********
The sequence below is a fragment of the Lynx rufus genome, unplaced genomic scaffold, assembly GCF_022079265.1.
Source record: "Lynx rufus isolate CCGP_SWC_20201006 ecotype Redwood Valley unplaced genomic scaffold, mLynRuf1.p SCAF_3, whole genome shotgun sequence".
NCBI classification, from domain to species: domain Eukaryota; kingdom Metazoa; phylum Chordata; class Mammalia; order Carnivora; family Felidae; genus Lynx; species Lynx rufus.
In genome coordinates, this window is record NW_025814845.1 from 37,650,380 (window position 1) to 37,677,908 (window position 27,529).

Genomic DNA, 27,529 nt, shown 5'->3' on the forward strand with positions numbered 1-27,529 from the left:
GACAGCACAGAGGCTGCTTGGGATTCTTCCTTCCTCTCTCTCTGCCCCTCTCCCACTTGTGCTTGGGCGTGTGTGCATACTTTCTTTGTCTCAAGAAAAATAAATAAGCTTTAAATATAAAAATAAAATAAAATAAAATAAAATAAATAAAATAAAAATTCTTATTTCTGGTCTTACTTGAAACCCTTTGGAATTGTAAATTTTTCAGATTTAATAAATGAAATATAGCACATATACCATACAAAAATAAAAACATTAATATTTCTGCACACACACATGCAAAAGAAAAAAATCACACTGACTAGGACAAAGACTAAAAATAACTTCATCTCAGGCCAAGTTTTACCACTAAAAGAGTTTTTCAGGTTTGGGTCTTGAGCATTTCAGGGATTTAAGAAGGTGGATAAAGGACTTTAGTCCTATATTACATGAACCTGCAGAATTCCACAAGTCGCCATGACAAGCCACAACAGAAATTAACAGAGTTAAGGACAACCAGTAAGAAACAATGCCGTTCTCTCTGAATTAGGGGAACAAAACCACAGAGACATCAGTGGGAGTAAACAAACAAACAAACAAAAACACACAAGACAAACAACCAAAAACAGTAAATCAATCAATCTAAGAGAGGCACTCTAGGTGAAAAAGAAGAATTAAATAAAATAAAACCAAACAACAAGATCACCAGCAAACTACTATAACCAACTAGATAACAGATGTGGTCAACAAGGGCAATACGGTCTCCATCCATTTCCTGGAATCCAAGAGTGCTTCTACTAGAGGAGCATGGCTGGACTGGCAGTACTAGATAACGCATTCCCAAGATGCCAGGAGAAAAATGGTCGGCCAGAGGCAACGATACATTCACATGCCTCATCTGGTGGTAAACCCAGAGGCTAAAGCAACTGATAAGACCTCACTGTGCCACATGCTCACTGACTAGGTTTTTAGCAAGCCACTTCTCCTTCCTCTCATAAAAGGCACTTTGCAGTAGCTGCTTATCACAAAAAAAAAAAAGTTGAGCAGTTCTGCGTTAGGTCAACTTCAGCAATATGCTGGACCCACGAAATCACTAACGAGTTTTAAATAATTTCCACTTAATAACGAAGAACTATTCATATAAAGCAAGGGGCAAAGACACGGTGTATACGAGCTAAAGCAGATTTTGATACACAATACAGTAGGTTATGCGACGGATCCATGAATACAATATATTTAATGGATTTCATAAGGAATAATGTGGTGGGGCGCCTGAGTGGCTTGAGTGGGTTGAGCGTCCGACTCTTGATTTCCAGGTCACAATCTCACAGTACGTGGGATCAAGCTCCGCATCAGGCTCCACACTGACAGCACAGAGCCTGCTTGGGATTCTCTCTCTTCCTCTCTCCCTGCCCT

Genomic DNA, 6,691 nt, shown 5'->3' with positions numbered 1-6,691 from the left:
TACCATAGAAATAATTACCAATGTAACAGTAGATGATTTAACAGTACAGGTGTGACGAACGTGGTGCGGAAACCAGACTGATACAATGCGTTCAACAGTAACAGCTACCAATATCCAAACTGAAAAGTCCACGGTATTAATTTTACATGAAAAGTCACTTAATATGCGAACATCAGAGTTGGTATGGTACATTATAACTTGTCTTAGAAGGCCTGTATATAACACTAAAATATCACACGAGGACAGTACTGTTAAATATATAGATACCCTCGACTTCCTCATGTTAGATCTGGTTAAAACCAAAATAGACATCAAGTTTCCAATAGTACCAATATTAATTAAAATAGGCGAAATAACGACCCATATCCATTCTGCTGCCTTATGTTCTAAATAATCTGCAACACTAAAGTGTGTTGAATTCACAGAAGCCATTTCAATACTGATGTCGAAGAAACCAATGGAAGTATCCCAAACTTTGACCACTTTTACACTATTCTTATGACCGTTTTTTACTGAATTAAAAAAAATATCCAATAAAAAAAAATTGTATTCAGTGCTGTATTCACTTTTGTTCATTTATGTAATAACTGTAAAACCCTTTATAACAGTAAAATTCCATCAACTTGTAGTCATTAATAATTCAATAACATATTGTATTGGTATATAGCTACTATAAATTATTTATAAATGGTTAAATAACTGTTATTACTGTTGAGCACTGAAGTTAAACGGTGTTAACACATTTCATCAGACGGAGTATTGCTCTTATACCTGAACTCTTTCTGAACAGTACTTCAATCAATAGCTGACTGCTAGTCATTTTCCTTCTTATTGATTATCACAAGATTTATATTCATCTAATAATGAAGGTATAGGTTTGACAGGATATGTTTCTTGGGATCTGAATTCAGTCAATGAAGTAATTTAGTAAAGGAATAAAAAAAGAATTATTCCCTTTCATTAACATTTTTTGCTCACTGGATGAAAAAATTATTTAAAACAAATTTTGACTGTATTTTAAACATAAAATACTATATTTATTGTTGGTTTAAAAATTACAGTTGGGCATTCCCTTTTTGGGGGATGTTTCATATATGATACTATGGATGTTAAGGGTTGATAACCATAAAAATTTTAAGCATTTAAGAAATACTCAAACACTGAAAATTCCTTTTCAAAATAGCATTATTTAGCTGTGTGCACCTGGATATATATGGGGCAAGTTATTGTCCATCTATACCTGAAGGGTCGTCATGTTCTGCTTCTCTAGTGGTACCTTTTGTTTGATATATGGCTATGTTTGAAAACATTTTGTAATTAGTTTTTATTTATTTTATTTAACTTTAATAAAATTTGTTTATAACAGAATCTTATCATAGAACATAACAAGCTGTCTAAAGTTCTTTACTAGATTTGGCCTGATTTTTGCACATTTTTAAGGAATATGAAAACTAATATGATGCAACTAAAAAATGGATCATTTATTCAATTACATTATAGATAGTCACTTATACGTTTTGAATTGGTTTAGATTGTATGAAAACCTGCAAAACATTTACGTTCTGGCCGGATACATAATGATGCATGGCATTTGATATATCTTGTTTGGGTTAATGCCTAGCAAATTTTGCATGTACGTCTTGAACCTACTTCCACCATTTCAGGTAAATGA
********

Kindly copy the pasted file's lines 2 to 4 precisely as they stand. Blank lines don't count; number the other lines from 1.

Source record: "Lynx rufus isolate CCGP_SWC_20201006 ecotype Redwood Valley unplaced genomic scaffold, mLynRuf1.p SCAF_3, whole genome shotgun sequence".
NCBI classification, from domain to species: domain Eukaryota; kingdom Metazoa; phylum Chordata; class Mammalia; order Carnivora; family Felidae; genus Lynx; species Lynx rufus.
In genome coordinates, this window is record NW_025814845.1 from 37,650,380 (window position 1) to 37,677,908 (window position 27,529).